If only she had gone to finishing school like Cynthia had wanted her to, wedding bells would have rung years ago, and she would have been a grandmother by now. Not that she looked remotely old enough to be a grandmother. She closed her eyes.
'Forty-years-old and no husband. It’s unthinkable. How could it possibly happen to a daughter of mine?'
Having a forty-year-old daughter did not sit comfortably with Cynthia, especially a forty-year-old unmarried one. She squirmed inwardly, turning up her stinky fish nose and pursing her lips as the phrase spinster of the parish flashed into her mind.
She wasn’t really surprised. She always felt Katie’s choice of men over the years had been questionable. Probably satisfying in the bedroom department perhaps, but none of them ever had any money.
In Cynthia’s mind, money, lots of it, and preferably a title were the essential ingredients to sustain a successful marriage.
Although Cynthia hadn’t managed to snare a husband with a title herself, yet, there was still plenty of time. She had married the much older Reginald for the size of his bank balance alone, and he hadn't been well for years, so it was just a matter of time before she found herself back on the marriage market again.
Sex was a bonus and something that could be had on the side. It was certainly something she had always had on the side. She glanced over to Hugh. Even now, forty-odd years on and sucking his bloody teeth, he was as rampant in the sack as he ever was, and sex was such an essential part of her keep young and beautiful regime.
In Cynthia’s mind, it was perfectly natural for Katie’s boyfriends to look at her first. From an early age, she had warned Katie that her prospective boyfriends would always look at the mother first. She honestly believed that if young men saw that the mother was looking youthful, it was a good indicator that the daughter’s looks would last well into middle age and beyond. Why on earth would Katie always respond to her words of wisdom by saying...
Twenty-odd years ago Katie’s head had been filled with all that feminism rubbish and she’d rarely worn a bra, which would be why she had such saggy breasts now. Cynthia kept telling her to wear a bra, but the silly girl never listened. It was too late now; her boobs were twice the size and needed all the support they could get. She shook her head. Katie may have had her fair share of men while she was in London, but she was not so lucky in the bedroom department these days, which was undoubtedly due to her size.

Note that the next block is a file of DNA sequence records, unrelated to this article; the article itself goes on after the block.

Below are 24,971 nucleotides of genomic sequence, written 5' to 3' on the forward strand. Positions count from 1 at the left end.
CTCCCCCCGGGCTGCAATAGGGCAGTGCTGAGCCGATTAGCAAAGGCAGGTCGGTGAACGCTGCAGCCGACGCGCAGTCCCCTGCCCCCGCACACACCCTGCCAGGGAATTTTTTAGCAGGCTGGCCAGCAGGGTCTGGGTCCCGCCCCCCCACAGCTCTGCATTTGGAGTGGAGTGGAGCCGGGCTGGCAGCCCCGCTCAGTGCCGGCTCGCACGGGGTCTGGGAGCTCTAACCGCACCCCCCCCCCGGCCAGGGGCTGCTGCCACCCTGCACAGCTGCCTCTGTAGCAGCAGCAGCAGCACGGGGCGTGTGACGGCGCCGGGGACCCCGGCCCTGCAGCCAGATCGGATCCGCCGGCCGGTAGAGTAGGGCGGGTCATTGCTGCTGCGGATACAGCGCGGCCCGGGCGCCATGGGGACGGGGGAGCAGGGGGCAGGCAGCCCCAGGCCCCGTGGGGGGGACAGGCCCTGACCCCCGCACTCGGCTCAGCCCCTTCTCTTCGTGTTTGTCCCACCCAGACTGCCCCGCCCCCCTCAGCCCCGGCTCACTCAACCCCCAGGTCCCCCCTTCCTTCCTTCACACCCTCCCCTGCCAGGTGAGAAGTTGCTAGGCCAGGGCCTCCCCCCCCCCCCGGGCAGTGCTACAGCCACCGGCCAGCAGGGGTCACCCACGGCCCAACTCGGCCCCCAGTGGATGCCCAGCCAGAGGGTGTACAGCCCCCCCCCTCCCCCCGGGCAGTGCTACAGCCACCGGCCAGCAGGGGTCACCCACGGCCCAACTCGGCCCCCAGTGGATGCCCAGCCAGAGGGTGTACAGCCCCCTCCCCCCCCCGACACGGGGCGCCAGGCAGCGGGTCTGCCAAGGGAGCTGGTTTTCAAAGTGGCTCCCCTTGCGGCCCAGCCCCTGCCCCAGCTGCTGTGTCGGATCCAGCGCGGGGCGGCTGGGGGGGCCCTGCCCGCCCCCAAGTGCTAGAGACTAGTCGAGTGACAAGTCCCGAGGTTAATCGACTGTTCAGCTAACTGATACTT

She despaired of her daughter, but it wasn’t too late for her to find someone to marry, though she would seriously have to do something about her appearance now that she had got so fat. It would have been so easy for her to find Katie a wealthy husband years ago when she was still slim and quite pretty, but the silly girl was never interested. Trying to find her a husband at forty would be difficult, if not impossible, now she had allowed herself to succumb to that infernal middle-aged spread.
It was barely believable that Katie had turned down her only marriage proposal on her twenty-second birthday when she was old enough to know better. Tom Feral might not have been the catch of the year, but at least he asked.
Then she thought about Katie as a baby and sighed. Sadly, it was not an emotive sigh of a mother recalling those precious times during a child’s first few months of life. She was thinking how chubby Katie was then, with her flaming rosy cheeks. Forty years on and nothing much seemed to have changed. How unalike they both were on many levels.
She sat up straight, pulling out the muscles in her back, then stretched out her neck from side to side. She crossed her slim, bronzed, stocking-less legs, stretching them out like a cat in front of her, admiring them as she did so. Once again, she smoothed her, now dyed but not a hair out of place, blonde bob elegantly behind her ears. A blonde bob that framed her bronzed, unblemished skin; how sad it was that Katie had inherited her father’s looks.
‘Hugh!’ Cynthia broke the silence and made him jump to attention as his head popped up over the top of his paper, looking like a rabbit caught in the headlights.
‘Yes, my love,’ came the singsong response.
‘You can get me that gin and tonic now!’